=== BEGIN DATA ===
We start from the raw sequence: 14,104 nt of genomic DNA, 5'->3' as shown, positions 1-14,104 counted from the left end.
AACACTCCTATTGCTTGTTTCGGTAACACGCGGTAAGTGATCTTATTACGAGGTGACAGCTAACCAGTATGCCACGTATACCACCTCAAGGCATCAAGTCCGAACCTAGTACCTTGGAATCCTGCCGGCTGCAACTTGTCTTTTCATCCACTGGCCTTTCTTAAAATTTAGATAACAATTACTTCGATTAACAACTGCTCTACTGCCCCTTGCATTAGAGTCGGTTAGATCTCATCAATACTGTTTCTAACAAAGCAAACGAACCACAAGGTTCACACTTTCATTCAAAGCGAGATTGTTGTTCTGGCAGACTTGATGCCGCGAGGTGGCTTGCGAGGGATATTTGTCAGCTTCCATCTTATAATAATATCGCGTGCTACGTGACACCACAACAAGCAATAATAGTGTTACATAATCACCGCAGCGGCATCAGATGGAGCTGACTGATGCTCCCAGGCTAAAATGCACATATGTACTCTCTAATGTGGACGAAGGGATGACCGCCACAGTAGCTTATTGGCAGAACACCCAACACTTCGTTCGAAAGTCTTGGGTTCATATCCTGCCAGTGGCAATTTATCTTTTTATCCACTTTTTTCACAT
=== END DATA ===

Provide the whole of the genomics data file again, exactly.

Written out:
We start from the raw sequence: 14,104 nt of genomic DNA, 5'->3' as shown, positions 1-14,104 counted from the left end.
AACACTCCTATTGCTTGTTTCGGTAACACGCGGTAAGTGATCTTATTACGAGGTGACAGCTAACCAGTATGCCACGTATACCACCTCAAGGCATCAAGTCCGAACCTAGTACCTTGGAATCCTGCCGGCTGCAACTTGTCTTTTCATCCACTGGCCTTTCTTAAAATTTAGATAACAATTACTTCGATTAACAACTGCTCTACTGCCCCTTGCATTAGAGTCGGTTAGATCTCATCAATACTGTTTCTAACAAAGCAAACGAACCACAAGGTTCACACTTTCATTCAAAGCGAGATTGTTGTTCTGGCAGACTTGATGCCGCGAGGTGGCTTGCGAGGGATATTTGTCAGCTTCCATCTTATAATAATATCGCGTGCTACGTGACACCACAACAAGCAATAATAGTGTTACATAATCACCGCAGCGGCATCAGATGGAGCTGACTGATGCTCCCAGGCTAAAATGCACATATGTACTCTCTAATGTGGACGAAGGGATGACCGCCACAGTAGCTTATTGGCAGAACACCCAACACTTCGTTCGAAAGTCTTGGGTTCATATCCTGCCAGTGGCAATTTATCTTTTTATCCACTTTTTTCACAT